In real process, two veneers goes inside the nip just as shown in the picture and also skews just similar to what it is shown in picture, i.e  mostly skews outwards from center line of the roller.  

peteroznewman posted this 15 March 2019

Is the purpose of the rollers to plastically deform the veneers to a thinner state than they went in?  Or is it just to transport them?

ksimulation posted this 16 March 2019

The main purpose is the transportation and it's inside the dryer with the temperature around 200 degree Celsius. 

peteroznewman posted this 18 March 2019

What is the nip force?

If you are just transporting, then you wouldn't expect to exceed the yield strength of the veneer would you?

ksimulation posted this 18 March 2019

Hello peter, 

I tried my analysis as per your instructions(mostly). For now i have ignored the four end rods. Nip isn't pulling material into it. I assume mesh are better now as well. What can I do to improve the sheet material drawing inside the nip? I have only used small sheet to reduce the time for solution. I have attached file as well as few pictures from my simulation.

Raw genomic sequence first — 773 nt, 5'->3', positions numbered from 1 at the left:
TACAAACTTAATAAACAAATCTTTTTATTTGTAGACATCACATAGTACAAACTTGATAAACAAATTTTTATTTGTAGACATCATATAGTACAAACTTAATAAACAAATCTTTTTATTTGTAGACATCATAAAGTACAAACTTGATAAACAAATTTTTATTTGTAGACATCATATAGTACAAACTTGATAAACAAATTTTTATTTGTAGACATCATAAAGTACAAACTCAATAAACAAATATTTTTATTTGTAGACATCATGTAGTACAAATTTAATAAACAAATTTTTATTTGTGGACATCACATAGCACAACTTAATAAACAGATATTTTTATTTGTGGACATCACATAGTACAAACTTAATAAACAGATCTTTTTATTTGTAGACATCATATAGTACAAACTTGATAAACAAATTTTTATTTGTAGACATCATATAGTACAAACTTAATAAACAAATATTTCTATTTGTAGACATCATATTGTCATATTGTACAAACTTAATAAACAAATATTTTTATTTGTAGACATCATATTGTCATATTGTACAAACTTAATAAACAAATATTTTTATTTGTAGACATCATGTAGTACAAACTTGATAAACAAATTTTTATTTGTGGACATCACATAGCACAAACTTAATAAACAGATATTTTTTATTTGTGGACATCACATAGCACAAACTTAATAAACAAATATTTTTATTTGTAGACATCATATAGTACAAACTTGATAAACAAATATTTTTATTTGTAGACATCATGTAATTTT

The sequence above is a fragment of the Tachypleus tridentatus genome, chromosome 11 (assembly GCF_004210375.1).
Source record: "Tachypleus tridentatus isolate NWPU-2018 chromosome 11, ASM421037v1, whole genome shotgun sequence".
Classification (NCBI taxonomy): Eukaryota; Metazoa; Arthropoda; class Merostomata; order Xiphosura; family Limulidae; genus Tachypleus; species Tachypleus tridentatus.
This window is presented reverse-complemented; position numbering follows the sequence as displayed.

Attached Files

ksimulation posted this 18 March 2019

I don't know the nip force. Even though the main function of the nip is transportation, the veneer sheet are compressed as well. The nip load is all generated by the roller's own weight, as the upper roller is free to move in vertical direction and pressing the sheet. And you are right, it shouldn't exceed the the yield strength of the veneer.


And I have one more question, how is it possible to create the veneer material in Ansys, or does ansys already have some built-in material for wood or veneer sheet? 

peteroznewman posted this 18 March 2019

So the nip force is the weight of the top roller.  How much does it weigh?